SAN FRANCISCO (AP) — Some technology executives fret that their products are having a corrosive effect on society, and maybe even their own kids.
Like a lot of parents, Mike Herrick occasionally sees his 13-year-old daughter getting lost in her smartphone. At such times he wonders if technology is messing with children's brains, even as it enlightens and empowers them in ways that weren't possible when his generation grew up.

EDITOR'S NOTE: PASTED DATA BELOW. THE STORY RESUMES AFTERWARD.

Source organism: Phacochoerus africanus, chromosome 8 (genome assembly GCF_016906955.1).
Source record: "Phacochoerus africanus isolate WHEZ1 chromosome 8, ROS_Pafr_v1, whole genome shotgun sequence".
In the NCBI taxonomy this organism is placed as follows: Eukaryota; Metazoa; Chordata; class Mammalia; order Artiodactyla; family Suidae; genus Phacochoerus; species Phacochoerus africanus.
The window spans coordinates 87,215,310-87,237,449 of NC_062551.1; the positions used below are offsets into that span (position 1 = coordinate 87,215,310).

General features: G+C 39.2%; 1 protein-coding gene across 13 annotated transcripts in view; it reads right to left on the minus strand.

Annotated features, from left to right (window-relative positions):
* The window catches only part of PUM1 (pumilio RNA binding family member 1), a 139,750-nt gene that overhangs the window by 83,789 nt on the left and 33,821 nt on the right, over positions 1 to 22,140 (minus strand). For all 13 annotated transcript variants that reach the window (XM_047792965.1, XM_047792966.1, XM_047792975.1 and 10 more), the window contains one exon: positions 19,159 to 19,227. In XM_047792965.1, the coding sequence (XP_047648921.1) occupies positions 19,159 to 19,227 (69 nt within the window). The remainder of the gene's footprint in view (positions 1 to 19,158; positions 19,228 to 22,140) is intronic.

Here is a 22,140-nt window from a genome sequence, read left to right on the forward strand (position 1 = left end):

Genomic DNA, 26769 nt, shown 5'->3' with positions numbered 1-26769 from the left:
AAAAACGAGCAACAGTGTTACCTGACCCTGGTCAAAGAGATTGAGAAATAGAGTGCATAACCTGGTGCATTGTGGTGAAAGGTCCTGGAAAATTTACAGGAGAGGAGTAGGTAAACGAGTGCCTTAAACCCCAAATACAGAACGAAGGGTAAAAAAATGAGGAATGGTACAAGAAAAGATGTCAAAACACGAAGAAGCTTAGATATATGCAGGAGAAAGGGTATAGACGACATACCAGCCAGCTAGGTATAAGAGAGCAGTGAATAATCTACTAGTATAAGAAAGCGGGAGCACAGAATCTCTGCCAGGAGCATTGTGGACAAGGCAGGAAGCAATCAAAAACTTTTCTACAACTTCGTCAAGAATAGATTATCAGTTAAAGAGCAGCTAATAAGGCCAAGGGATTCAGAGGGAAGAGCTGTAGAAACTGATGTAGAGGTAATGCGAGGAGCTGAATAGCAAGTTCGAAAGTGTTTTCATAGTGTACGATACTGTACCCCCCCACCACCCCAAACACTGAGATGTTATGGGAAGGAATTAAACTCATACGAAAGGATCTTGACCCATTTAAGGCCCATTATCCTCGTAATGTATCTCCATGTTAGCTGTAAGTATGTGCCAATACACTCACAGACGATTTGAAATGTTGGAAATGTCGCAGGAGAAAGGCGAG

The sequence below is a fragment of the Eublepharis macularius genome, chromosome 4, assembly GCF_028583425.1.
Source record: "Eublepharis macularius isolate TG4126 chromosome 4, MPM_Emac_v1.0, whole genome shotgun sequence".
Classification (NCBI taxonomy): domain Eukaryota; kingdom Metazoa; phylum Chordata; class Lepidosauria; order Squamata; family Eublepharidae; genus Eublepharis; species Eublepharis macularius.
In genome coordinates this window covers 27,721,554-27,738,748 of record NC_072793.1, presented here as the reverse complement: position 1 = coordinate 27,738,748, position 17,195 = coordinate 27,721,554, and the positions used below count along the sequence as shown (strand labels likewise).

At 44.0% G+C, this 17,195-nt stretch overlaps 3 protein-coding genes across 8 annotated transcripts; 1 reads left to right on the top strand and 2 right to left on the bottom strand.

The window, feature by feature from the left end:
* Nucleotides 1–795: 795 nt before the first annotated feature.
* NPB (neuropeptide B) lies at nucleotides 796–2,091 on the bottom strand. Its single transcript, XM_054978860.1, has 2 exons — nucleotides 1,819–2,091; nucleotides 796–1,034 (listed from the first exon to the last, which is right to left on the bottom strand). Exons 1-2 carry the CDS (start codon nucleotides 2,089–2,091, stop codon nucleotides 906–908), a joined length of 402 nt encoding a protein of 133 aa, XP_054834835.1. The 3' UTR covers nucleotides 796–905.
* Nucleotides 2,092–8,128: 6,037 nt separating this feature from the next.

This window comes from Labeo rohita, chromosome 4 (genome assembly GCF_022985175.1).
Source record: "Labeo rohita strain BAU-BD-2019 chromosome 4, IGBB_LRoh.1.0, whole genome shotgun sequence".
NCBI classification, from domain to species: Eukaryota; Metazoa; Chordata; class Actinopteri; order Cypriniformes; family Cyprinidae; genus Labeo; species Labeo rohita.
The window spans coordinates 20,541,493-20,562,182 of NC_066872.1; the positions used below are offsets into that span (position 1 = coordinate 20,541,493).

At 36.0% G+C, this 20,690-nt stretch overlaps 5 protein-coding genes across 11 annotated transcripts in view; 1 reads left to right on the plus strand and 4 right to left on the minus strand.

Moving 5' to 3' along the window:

Herrick, however, is a product and engineering executive at Urban Airship, an Oregon company that makes online tools designed to snare the attention of phone users via notifications.
He and other executives say they're trying to reconcile their work in technology that they say has made life more efficient, enjoyable and affordable with their parental misgivings about the addictiveness of devices and social media.